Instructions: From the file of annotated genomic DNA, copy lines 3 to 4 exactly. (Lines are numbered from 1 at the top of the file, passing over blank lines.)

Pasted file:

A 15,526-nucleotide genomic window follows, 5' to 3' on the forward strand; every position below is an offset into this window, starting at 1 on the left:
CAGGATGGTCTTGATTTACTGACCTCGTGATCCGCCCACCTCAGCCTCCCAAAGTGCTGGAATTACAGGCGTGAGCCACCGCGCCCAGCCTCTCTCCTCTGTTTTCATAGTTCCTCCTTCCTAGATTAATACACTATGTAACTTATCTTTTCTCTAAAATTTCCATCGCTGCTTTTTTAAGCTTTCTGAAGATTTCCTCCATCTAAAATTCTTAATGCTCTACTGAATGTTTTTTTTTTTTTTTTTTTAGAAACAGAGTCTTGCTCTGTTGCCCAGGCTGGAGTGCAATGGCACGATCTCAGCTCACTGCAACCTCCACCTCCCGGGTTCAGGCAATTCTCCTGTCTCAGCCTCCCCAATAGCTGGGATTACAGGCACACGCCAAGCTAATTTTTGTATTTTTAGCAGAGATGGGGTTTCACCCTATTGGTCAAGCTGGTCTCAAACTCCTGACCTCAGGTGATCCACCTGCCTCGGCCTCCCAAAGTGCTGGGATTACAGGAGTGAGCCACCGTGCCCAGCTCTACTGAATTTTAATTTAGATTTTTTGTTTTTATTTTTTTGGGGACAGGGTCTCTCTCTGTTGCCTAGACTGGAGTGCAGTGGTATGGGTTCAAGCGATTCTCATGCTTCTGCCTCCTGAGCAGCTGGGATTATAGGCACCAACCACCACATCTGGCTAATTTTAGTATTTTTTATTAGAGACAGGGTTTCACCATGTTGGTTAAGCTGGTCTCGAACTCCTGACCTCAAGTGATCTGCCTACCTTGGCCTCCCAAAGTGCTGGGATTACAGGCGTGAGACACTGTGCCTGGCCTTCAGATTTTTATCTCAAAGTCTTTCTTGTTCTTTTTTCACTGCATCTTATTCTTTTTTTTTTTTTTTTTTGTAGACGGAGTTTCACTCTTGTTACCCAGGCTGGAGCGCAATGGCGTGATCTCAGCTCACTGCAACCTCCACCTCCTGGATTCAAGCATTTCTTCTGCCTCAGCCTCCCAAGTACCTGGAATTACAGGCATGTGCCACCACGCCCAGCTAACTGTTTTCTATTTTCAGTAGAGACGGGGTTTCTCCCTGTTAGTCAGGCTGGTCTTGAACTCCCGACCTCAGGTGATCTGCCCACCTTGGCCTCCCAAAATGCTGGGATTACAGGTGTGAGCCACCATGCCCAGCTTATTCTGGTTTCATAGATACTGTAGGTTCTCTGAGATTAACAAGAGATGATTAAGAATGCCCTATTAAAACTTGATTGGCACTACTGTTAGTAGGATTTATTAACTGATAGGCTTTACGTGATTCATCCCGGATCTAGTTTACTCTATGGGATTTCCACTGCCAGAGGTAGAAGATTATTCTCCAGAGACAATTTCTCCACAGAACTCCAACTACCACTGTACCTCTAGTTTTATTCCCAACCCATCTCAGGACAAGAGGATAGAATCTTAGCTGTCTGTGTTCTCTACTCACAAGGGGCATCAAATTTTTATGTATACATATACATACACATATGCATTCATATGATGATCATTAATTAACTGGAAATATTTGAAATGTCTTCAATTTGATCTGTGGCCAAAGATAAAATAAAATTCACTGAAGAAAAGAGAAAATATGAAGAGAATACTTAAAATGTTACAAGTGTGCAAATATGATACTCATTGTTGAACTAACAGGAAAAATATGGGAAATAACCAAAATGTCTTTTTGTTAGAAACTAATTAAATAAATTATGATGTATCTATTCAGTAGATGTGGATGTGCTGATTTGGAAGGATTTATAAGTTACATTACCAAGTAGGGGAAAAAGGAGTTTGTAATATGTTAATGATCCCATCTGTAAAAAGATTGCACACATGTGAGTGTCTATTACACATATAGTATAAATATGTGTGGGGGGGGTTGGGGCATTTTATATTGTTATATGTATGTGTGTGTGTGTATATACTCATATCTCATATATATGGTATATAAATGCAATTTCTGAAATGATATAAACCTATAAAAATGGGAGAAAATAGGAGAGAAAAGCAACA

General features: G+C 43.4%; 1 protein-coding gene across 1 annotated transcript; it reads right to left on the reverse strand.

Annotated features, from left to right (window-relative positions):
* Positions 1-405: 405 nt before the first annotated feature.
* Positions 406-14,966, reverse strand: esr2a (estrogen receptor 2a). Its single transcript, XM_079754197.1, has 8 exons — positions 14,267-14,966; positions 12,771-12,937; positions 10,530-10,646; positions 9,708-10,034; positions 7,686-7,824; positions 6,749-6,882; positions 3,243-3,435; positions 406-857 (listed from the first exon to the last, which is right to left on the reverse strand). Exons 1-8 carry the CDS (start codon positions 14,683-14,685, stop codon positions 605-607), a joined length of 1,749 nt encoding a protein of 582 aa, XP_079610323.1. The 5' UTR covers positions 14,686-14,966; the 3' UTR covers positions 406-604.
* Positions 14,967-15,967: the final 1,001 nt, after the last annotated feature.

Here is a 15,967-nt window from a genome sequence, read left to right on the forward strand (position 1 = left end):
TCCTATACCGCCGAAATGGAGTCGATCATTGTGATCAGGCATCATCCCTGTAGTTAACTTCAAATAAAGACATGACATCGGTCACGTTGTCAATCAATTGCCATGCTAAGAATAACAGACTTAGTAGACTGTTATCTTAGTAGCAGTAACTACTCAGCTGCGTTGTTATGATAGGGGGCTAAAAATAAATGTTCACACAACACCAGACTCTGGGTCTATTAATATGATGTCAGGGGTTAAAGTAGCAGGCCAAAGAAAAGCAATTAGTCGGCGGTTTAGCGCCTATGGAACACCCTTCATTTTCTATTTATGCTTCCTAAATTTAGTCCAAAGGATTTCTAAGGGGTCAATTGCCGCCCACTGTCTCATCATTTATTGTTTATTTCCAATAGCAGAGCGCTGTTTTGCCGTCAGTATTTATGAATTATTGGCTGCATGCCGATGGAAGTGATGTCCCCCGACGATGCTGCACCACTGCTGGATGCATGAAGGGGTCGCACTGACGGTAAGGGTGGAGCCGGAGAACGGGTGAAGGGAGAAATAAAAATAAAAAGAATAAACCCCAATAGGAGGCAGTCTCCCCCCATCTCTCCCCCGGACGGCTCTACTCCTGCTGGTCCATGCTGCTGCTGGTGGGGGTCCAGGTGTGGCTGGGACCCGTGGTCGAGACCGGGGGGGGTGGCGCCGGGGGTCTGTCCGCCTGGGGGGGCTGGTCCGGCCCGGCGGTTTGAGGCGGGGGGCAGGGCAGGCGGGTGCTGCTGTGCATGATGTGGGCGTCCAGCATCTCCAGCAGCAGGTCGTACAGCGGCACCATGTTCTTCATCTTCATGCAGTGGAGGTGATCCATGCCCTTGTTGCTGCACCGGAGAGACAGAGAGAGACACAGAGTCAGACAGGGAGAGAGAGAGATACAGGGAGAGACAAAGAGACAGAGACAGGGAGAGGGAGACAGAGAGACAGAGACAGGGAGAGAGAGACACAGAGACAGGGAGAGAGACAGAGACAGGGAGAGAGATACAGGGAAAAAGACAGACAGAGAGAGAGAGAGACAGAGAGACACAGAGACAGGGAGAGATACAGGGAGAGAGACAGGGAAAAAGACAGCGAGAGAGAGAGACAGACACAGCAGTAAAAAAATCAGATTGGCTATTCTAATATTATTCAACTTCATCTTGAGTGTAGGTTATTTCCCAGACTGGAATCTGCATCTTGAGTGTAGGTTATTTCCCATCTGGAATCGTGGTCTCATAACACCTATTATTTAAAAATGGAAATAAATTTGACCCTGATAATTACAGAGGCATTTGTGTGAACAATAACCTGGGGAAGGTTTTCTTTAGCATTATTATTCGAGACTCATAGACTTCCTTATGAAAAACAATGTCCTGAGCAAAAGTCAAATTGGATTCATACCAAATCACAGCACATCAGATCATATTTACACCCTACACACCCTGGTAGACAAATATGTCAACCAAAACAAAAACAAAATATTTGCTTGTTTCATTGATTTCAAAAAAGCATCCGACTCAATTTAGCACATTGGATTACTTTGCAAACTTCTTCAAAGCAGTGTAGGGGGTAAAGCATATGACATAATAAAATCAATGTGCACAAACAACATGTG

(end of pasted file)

General features: G+C 43.4%; 1 protein-coding gene across 1 annotated transcript; it reads right to left on the reverse strand.

Annotated features, from left to right (window-relative positions):